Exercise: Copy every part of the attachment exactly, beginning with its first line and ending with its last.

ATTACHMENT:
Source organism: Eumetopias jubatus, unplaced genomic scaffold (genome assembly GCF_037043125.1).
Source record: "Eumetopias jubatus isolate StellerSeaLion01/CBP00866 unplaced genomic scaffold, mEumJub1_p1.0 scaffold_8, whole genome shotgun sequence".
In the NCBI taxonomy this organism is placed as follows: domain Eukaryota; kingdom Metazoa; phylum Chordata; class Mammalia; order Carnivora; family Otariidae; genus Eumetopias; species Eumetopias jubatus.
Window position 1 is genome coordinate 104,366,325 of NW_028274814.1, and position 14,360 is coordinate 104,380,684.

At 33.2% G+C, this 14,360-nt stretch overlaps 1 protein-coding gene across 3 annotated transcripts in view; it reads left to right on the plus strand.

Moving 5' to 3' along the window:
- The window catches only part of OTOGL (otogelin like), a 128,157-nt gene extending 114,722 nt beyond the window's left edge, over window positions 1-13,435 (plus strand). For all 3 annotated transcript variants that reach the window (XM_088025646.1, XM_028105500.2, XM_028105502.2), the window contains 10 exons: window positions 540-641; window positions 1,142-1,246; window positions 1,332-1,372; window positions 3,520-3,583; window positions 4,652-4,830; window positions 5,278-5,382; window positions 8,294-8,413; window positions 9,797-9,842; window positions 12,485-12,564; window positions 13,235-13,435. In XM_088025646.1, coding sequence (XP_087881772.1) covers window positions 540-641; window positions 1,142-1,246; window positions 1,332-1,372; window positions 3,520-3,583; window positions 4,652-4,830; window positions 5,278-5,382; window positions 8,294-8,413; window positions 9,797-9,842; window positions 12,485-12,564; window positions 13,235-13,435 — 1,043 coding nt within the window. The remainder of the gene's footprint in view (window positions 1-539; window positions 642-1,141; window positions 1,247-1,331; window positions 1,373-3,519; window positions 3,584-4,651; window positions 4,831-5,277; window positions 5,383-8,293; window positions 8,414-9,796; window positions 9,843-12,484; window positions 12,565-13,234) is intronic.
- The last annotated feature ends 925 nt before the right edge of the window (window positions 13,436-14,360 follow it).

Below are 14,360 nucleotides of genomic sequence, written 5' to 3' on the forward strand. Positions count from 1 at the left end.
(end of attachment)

Source organism: Eumetopias jubatus, unplaced genomic scaffold (genome assembly GCF_037043125.1).
Source record: "Eumetopias jubatus isolate StellerSeaLion01/CBP00866 unplaced genomic scaffold, mEumJub1_p1.0 scaffold_8, whole genome shotgun sequence".
In the NCBI taxonomy this organism is placed as follows: domain Eukaryota; kingdom Metazoa; phylum Chordata; class Mammalia; order Carnivora; family Otariidae; genus Eumetopias; species Eumetopias jubatus.
Window position 1 is genome coordinate 104,366,325 of NW_028274814.1, and position 14,360 is coordinate 104,380,684.

At 33.2% G+C, this 14,360-nt stretch overlaps 1 protein-coding gene across 3 annotated transcripts in view; it reads left to right on the plus strand.

Moving 5' to 3' along the window:
- The window catches only part of OTOGL (otogelin like), a 128,157-nt gene extending 114,722 nt beyond the window's left edge, over window positions 1-13,435 (plus strand). For all 3 annotated transcript variants that reach the window (XM_088025646.1, XM_028105500.2, XM_028105502.2), the window contains 10 exons: window positions 540-641; window positions 1,142-1,246; window positions 1,332-1,372; window positions 3,520-3,583; window positions 4,652-4,830; window positions 5,278-5,382; window positions 8,294-8,413; window positions 9,797-9,842; window positions 12,485-12,564; window positions 13,235-13,435. In XM_088025646.1, coding sequence (XP_087881772.1) covers window positions 540-641; window positions 1,142-1,246; window positions 1,332-1,372; window positions 3,520-3,583; window positions 4,652-4,830; window positions 5,278-5,382; window positions 8,294-8,413; window positions 9,797-9,842; window positions 12,485-12,564; window positions 13,235-13,435 — 1,043 coding nt within the window. The remainder of the gene's footprint in view (window positions 1-539; window positions 642-1,141; window positions 1,247-1,331; window positions 1,373-3,519; window positions 3,584-4,651; window positions 4,831-5,277; window positions 5,383-8,293; window positions 8,414-9,796; window positions 9,843-12,484; window positions 12,565-13,234) is intronic.
- The last annotated feature ends 925 nt before the right edge of the window (window positions 13,436-14,360 follow it).

Below are 14,360 nucleotides of genomic sequence, written 5' to 3' on the forward strand. Positions count from 1 at the left end.